Posted by: Dawud Israel | March 10, 2010

Developing Critical Thinking Skills In Understanding Islam


‘Imrān ibn Khālid said, “I heard al-Ḥasan saying, ‘A person’s religion is not completed until his intellect is perfected.’” [Al-‘Aql wa Faḍlih / 17]

Aḍ-Ḍaḥḥāk said, “‘That it (the Qur’ān) may give warning to him who is living’ 36:70, (refers to) the one with intellect.” [Al-‘Aql wa Faḍlih / 30]

The above quotes do not talk about knowledge, nor do they talk about memorizing- they speak about Intellect.


Intellect (‘Aql) is not simply something you are born with. It can be acquired. The best method is to employ key questions to hone one’s intellect. This requires asking not just general questions, but specific questions, increasing in nuance, increasing in detail, increasing in intellectual honesty and increasing in sincerity to truth. There is no room for reductionism. The more meaningful questions you ask, the more knowledge is drawn to you.

The following are guiding questions and lines of thinking which help one dig out the gems of the deen and to help you arrive at seeing through the lens of islam. They represent the foremost Islamization, the best ways to tarbiya and contemplation and developing the mental reality of Islam, the social and psychological world of the deen and the akhira.

When you learn something of Islam, whether it is a lecture, book or conversation keep asking yourself these questions:


-What if this never happened or was slightly different in some way? How would that affect the outcomes? Ex: If the Quran hadn’t mentioned the provisions and rights for women, or Ahlul Kitab?

-What is the depth of this? Is there something deeper being said? What do the words mean? Did I mishear what was said or misread what was said, and understood something else? (Sometimes you mishear something, and it is more profound than what the person actually said)

-Notice the language and context, also notice what is missing or not being mentioned and why that may be?

-When you read a hadith, put yourself in the position of the Sahabi or Prophet salallahu alayhi wasalam. If you were the speaker of this hadith, what had to have taken place in you or your life for those words or actions to come about (at that moment)? 2 examples: Consider the story of Abu Bakr when Nabi salallahu alayhi wasalam died and he said, “If you worship Muhammad know that he is dead, but if you worship Allah, know that He is eternal” and his quoting the Quran.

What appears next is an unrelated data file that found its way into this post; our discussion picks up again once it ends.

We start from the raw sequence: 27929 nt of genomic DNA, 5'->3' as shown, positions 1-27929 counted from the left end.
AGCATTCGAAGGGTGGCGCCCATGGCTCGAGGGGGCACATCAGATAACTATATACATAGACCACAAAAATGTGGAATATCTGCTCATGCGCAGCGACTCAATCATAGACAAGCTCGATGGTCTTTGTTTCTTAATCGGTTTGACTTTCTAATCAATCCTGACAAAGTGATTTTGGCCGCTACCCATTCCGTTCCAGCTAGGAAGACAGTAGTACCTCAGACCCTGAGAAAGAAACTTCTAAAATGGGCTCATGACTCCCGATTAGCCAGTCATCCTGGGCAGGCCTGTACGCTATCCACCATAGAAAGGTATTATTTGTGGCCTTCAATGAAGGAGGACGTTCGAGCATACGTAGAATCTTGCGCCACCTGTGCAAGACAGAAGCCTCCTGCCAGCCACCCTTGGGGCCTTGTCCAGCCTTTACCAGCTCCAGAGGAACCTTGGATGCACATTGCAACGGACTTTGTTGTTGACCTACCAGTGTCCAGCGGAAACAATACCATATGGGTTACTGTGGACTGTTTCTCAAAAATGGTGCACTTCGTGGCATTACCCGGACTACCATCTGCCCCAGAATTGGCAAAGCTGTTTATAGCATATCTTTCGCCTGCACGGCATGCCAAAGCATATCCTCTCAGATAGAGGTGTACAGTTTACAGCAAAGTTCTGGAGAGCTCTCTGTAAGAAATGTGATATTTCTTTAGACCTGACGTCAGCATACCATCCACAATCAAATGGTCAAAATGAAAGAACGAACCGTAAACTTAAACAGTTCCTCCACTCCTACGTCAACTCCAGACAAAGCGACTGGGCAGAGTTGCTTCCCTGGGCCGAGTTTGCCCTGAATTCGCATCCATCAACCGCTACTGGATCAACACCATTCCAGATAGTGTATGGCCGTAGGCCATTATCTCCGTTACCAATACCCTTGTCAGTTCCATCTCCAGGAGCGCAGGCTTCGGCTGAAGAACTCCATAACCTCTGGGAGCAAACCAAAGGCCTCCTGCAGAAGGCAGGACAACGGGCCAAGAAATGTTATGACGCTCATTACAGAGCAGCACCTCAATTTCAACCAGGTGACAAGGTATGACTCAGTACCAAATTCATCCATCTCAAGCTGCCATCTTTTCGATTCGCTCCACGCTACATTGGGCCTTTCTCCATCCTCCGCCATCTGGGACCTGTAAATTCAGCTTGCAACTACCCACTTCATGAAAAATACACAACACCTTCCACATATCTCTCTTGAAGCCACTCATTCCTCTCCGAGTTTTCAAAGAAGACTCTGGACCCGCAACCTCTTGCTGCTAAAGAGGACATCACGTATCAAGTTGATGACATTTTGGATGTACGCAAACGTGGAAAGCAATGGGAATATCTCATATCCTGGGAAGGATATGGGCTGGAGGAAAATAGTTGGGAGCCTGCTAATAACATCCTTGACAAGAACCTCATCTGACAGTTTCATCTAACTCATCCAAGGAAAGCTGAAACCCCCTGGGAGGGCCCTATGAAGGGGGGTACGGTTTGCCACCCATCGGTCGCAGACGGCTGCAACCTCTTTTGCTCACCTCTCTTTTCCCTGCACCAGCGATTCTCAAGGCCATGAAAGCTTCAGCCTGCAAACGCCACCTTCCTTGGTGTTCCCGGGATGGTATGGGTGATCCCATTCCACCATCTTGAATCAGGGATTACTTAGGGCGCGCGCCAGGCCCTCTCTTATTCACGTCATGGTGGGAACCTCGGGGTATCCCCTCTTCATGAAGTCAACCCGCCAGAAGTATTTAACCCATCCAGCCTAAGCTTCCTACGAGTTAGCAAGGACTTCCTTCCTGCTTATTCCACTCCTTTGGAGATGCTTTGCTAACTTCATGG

-How would this verse come to be? Why did Allah see the need to mention this in the Quran? Where in the world does this ayah relate? Search for the wisdom, not interrogate with a conclusion already in mind, but rather search for that conclusion…the reality of the verse. Ex: Consider the ayahs about the sun and the moon. Or the verses about hijab not being a word-for-word description. Doesn’t ease come from the broad nature of verses, and isn’t it often the most stubborn who wish the Quran were more specific?

-Not to read hadith and the words of the pious, openly and freely for feel-good purposes, but to read them with certain ideas or trends in mind, seen from other hadiths and then look for trends, or themes; as you read to discover, build up and clarify themes in Islam and Sunnah- to look for certain ideas and thereby, have a way in which you can discover and distinguish new themes that are related or indirectly related, and others which seem opposite but aren’t (you may create your own explanation to placate your misunderstanding, which may seem like a threat to your faith)- if you keep reading and thinking you’ll understand them sooner or later. And the more you do this, the closer you get to the spiritual reality of those who wrote those words. The goal: You can come to embody the eman of the author/speaker.


Reading generates a mental representation, or gist, of the text, which serves as an evolving framework for understanding subsequent parts of the text. As we read further, we test this evolving meaning and monitor our understanding, paying attention to inconsistencies that arise as they interact with the text. We come to texts with purposes that guide our reading, taking a stance toward the text and responding to the ideas that take shape in the conversation between the text and the self.
Reading does not simply understand facts; rather it’s a complex process of problem solving in which the reader works to make sense of a text not just from the words and sentences on the page but also from the ideas, memories, and knowledge evoked by those words and sentences.
Reading is influenced by situational factors, among them the experiences readers have had with particular kinds of texts and reading for particular purposes. And just as so-called good or proficient readers do not necessarily read all texts with equal ease. SOURCE


This is extremely important because words can only convey so much, and in writing, authors often forget or miss crucial aspects. They conceptualize it textually differently then they conceptualize it privately, to themselves. You will therefore get nowhere if you read mindlessly but will only enrich yourself if you read actively, participate with the text and try your best to pull out the different meanings.

Subhana kallahumma wa bihamdika ash-haduana la illaha illa ant astaghfiruka wa atubu ilayk, ameen.


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